NYU Black Renaissance Noire Spring 2015 - Page 44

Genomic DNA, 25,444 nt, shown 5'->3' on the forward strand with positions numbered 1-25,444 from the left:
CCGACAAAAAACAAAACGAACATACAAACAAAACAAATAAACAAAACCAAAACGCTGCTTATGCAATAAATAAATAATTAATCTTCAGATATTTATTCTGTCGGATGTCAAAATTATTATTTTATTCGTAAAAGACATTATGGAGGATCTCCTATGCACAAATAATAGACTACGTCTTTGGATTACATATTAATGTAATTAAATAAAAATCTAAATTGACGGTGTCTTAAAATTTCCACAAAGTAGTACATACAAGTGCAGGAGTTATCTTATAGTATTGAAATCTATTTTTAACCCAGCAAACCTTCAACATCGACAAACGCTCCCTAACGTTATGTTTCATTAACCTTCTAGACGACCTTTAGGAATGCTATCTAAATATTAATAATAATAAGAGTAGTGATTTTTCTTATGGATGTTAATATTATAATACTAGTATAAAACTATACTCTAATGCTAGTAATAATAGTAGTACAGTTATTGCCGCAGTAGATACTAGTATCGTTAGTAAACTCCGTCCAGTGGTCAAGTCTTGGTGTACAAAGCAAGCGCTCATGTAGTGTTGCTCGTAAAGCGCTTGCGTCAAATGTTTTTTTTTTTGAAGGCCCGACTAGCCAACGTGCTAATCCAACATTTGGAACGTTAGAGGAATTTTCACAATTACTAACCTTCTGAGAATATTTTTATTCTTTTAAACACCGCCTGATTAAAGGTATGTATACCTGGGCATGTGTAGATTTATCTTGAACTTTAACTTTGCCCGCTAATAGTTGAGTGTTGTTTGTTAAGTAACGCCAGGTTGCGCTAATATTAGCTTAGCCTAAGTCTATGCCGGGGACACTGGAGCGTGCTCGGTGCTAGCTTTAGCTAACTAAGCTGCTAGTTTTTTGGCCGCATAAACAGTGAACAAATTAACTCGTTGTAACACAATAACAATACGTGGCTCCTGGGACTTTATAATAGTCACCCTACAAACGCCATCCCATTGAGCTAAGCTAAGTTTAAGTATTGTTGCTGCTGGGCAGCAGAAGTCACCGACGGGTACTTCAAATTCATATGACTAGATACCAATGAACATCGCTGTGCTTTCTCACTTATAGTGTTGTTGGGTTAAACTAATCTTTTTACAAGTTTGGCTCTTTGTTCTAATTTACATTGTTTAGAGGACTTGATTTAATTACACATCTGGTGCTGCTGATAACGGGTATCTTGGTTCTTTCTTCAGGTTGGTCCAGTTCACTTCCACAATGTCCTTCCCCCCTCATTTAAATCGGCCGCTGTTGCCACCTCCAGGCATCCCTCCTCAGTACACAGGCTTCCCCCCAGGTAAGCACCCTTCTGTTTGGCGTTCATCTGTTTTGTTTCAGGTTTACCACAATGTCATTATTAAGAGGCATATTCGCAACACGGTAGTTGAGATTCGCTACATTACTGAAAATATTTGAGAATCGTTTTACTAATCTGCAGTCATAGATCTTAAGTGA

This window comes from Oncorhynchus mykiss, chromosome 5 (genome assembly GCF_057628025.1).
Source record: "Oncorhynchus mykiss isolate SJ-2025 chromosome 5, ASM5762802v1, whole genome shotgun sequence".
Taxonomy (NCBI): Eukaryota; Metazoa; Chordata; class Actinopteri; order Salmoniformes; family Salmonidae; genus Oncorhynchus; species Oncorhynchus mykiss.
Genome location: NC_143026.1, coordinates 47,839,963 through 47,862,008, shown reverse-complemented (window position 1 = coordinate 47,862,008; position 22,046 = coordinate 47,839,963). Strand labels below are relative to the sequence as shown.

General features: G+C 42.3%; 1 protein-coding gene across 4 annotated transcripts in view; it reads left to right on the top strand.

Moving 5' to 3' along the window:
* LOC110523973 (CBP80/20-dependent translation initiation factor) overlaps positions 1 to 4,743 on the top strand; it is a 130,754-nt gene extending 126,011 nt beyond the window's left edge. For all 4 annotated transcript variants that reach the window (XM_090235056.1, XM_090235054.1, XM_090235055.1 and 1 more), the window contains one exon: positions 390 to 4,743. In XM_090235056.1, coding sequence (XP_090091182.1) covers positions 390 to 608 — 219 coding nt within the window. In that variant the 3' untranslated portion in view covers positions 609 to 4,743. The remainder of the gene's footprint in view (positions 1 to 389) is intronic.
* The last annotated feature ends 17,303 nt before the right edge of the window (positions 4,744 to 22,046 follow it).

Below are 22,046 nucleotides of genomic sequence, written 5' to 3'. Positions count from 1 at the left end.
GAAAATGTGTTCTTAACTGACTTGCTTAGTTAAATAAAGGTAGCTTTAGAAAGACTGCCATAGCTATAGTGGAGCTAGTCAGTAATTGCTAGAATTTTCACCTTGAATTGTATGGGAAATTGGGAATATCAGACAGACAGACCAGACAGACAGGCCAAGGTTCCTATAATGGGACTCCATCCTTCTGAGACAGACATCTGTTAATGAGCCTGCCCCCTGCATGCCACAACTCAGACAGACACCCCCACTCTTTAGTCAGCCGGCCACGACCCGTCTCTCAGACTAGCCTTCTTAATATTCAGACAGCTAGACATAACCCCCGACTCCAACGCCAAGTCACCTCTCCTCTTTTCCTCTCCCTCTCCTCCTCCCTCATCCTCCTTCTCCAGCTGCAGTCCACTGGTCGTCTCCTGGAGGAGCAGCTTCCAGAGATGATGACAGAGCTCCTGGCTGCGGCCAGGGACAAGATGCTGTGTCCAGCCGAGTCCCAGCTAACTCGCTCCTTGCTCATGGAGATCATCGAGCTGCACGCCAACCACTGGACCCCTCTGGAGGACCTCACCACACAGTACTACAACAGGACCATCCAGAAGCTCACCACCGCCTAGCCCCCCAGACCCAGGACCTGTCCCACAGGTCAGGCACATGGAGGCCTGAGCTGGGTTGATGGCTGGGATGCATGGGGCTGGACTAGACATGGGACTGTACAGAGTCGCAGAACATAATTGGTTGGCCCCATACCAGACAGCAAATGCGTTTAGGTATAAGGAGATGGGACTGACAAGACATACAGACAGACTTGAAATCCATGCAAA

Chinee man,’ where he castigates singer Derrick Morgan for leaving his stable to go and record for a Jamaican Chinese producer. During the short rock steady period between ska and reggae 1966-68, we begin to get songs like Desmond Dekker’s ‘Pretty Africa’ expressing the sentiments of Garvey’s ‘Back to Africa’ movement and the Rastafarian demand for repatriation. In the song Dekker describes Africa as ‘the land of our fathers … where we belong.’ The growth of the Rastafarian movement and the alienation felt by the poor and marginalised youth of urban Jamaica ensured that the theme of repatriation would become a consistently restated theme in many reggae recordings. ‘Send I back to Ethiopia land/it is our fathers’ land/ Selah’ sing the aptly named Ethiopians in one of their early recordings. In another song from the rock steady period, Bob Andy declares, 42 I’ve Got to Go Back Home Jamaica couldn’t be home ‘cause I can’t get clothes to wear/ can’t get no food to eat/ I can’t find a job to get bread/ … nothing like a future here’. The persona of the song threatens to commit suicide unless he leaves. This sense of alienation/unbelonging and hopelessness is rooted in the shortcoming of the abolition — that is to radically transform the lives of former slaves and their descendants. The disillusionment with the material conditions of postcolonial existence finds expression in many reggae songs. Over a decade after Jamaican independence, during the turbulent 1970s, Rastafarian singer Fred Locks still finds inspiration in the ill-fated Black Starliner shipping company which Marcus Garvey’s unia had established to transport new world blacks to Africa. ‘Seven miles of Black Starliners coming in the harbour’… For Fred Locks this is a vision of the fulfilment of Garvey’s prophesy of freedom, a vision that persists amongst some Rastafarians. ‘It’s repatriation/ black liberation’ chants Fred Locks. BRN-SPRING-2015.indb 42 Marcus Garvey’s currency had declined by the time of his death in 1940. As Colin Grant tells us in his book Negro With A Hat, “It wasn’t until […] when crises hit the black world with the rise of the militant Black Power Movement in the usa in the 1960s, and the emergence of black leaders in Africa and the Caribbean seeking to forge new national identities that people started to think again of Garvey.” Burning Spear’s ‘Old Marcus Garvey’ was released around the same period as Fred Locks’ ‘Black Star Liners’ in the early to mid 1970s. By then, Garvey was not only one of Jamaica’s national heroes, he was back in currency. But whilst Fred Locks reaffirms the Garveyite vision of African redemption, Burning Spear laments its betrayal. All of Jamaica’s male national heroes are being talked about, sings Burning Spear, but ‘no one remembers old Marcus Garvey’ is the song’s paradoxical refrain. Nanny of the maroons, Jamaica’s only national heroine is not mentioned in the song. Some expressions of African consciousness in reggae take the form of statements of pride in African ancestry like Johnnie Clarke’s ‘African Roots,’ for example, where he sings We’ve been taken away from Africa/more than five hundred years/ but one thing they couldn’t take/ was the roots out of my mind/ African roots/Just call me African roots At the heart of African consciousness in reggae music is the historical experience of slavery, its legacy of brutality, exploitation, marginalisation, hopelessness and centuries of colonial indoctrination of black inferiority. A common theme of many expressions of African consciousness in reggae music is that of remembering. ‘Do you remember the days of slavery?’ asks Burning Spear rhetorically in his song ‘Slavery Days.’ In the song ‘Africa, ’ from their 1976 album Right Time, the Mighty Diamonds not only declare that Africa, their ancestral land, is calling them home, but also memorialize and re-member slavery: I remember those chains/ how my people was in slavery/ time and time ago Bob Marley sings, ‘I remember on the slave ship how they brutalise our very soul.’ Marley’s remembering in this song is like an invocation and intergenerational re-remembering of slavery. ‘Slave Driver’ is about retributive justice: slave driver/ the table is turned/ catch-a-fire you gonna get burn Fire, of course, is still a potent metaphor of retribution in Rasta discourse. Like Marley’s ‘Slave Driver,’ songs like Peter Tosh’s ‘Four Hundred Years,’ Burning Spear’s ‘Old Marcus Garvey’ and Bob Andy’s ‘I’ve Got to Go Back Home’ are not just expressions of African consciousness, but also critique of postcolonial Jamaica. Sometimes expressions of African consciousness in reggae happen in the act of naming in relation to the word — sound — power principle. Think of the Abyssinians, the Congos, the Ethiopians, Burning Spear, Queen Ifrica, Sizzla Kolanje and Mutabaruka. Cedric Brooks names two of his instrumental compositions ‘Tales of Mozambique’ and ‘Nigerian Reggae.’ These are all direct references to African experience and experience in Africa. Some songs lament the loss of name, loss of identity and loss of connection to Africa. In ‘Give I Fe I Name’ Pablo Moses demands of the coloniser the return of his original African name. He argues that Chinese are called ‘Chin and Chung,’ Scots are ‘Mc Intoshs’ and Indians are called ‘Raja and Gavaskar,’ but Smith is not an African name. 3/29/15 11:41 AM